Expressive Variety

MIKE WHEELER listens to Beethoven, Schumann and Chopin from Israeli pianist Ariel Lanyi


Is there a tendency for Beethoven's early work to be underrated, in the light of, say, the Eroica Symphony and all that came after it? The thought struck me as Ariel Lanyi began the Piano Sonata in A, Op 2 No 2 - Royal Concert Hall, Nottingham, UK, 26 November 2023.

He pointed up the composer putting his own spin - pert, if not downright cheeky - on Haydn's legacy, asserting both his own musical personality and his place in the succession. The second movement's walking bass lines were positively stealthy in Lanyi's hands. opening up appropriately for the grand rhetorical outburst at the climax, with an apt hush for what followed. The playfulness he brought to the Scherzo suggested a re-take, or variation, of the first movement's opening, with the various flickering figures neatly touched in. The rondo finale, though, got off to an unexpectedly measured start, and while the intervening episodes were nicely animated, the whole didn't quite hang together.

Lanyi followed the Beethoven with Robert Schumann's Symphonic Studies and, like a number of pianists these days, he included the five posthumously-published studies - or variations; Schumann himself seems to have been unsure which name to use for the work's individual pieces. Pianists who include them usually choose their own sequence; Lanyi placed the first four between Studies 5 and 6, and the fifth immediately before the finale.

His exploration of the work's expressive variety ranged from clipped march (Etude No 1), stabbing accents (No 4) and assertiveness (posthumous variation No 3), through skittish and frisky (Etudes 5 and 9), to the more confiding and inward (posthumous variations 2 and 4). He reined in the impetuousness of Etude 6 aomewhat, leaving himself room to set a headlong pace for No 7. There was a degree of formality to Etude 8's elegance, bringing out the sonorousness of the left-hand part, while Etude 11's song was heard against Lanyi's mystery-filled treatment of the surrounding texture, with a finely-judged withdrawn ending. Etude 11 was handled with a combination of bright, clear sonority and thoughtful phrasing.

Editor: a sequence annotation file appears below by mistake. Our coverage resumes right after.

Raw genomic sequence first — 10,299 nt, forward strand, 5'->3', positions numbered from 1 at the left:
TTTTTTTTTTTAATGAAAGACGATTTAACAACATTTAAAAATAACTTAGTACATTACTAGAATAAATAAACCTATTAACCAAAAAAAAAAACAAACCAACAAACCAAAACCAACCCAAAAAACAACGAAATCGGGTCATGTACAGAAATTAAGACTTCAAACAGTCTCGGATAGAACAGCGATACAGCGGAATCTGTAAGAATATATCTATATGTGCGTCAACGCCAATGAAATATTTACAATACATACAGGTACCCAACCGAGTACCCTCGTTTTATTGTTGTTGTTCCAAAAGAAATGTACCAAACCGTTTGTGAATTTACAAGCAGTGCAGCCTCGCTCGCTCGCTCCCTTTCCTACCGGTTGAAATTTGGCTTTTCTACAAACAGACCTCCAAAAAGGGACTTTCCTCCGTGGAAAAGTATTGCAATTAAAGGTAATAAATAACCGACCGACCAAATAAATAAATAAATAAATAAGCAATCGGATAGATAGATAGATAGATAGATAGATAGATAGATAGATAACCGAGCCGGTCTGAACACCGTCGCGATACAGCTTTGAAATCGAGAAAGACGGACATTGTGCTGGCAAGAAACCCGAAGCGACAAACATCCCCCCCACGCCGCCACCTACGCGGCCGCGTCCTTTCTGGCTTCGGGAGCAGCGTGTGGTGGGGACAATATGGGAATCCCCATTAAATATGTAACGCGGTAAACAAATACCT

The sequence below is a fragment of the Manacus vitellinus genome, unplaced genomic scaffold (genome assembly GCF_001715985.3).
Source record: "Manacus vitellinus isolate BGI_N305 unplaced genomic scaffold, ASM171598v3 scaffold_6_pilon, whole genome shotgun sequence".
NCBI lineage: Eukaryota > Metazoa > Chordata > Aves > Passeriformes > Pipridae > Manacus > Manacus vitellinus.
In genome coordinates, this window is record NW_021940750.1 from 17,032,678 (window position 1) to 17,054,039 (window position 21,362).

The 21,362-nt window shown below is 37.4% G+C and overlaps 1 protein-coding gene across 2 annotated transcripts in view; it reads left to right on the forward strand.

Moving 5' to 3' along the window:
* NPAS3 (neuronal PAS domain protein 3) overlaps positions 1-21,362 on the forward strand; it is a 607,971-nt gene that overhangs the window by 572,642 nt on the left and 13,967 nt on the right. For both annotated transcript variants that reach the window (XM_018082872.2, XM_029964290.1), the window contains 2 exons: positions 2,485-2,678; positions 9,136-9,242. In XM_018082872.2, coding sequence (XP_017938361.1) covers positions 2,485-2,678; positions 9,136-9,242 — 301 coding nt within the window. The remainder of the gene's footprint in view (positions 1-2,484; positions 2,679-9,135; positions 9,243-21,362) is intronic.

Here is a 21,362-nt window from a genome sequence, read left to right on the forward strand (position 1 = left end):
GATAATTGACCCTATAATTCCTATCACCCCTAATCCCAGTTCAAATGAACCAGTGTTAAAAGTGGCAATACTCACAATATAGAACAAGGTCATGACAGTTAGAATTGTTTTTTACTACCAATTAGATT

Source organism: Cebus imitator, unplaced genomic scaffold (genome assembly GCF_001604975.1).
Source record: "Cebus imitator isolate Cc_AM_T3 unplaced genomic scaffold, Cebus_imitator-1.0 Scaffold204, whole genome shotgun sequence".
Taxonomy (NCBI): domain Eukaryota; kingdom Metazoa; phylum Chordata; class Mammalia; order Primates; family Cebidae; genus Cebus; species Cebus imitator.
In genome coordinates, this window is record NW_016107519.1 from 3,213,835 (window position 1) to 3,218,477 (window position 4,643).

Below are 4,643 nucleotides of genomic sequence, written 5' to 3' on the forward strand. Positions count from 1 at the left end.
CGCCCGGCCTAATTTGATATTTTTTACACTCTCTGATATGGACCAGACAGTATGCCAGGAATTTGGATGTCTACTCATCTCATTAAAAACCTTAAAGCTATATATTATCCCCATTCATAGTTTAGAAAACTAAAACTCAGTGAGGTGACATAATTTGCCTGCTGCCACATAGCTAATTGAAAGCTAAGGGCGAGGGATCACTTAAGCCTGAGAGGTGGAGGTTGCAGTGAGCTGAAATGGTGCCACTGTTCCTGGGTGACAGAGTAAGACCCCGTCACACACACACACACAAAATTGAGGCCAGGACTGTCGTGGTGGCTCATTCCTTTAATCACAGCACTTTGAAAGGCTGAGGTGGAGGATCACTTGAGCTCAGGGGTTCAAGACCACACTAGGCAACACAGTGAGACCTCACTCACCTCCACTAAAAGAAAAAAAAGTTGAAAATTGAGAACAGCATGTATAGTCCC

Ariel Lanyi. Photo © Kaupo Kikkas
Ariel Lanyi. Photo © Kaupo Kikkas

Is there a sly reference to 'La Marseillaise' in the left-hand part of Etude No 2? Schumann certainly quoted it in at least two other works. If so, Lanyi saw to it that the point was not laboured, amid the restlessness surrounding it. As for the finale (Etude 12) he got it off to a positively manic start. As impetuous moments were followed by gentle episodes, it effectively summed up the whole work, though the change of key near the end was just a bit over-emphasised.

His choice of Chopin Mazurka as his encore ended with a delectably light touch.

Copyright © 12 December 2023 Mike Wheeler,
Derby UK



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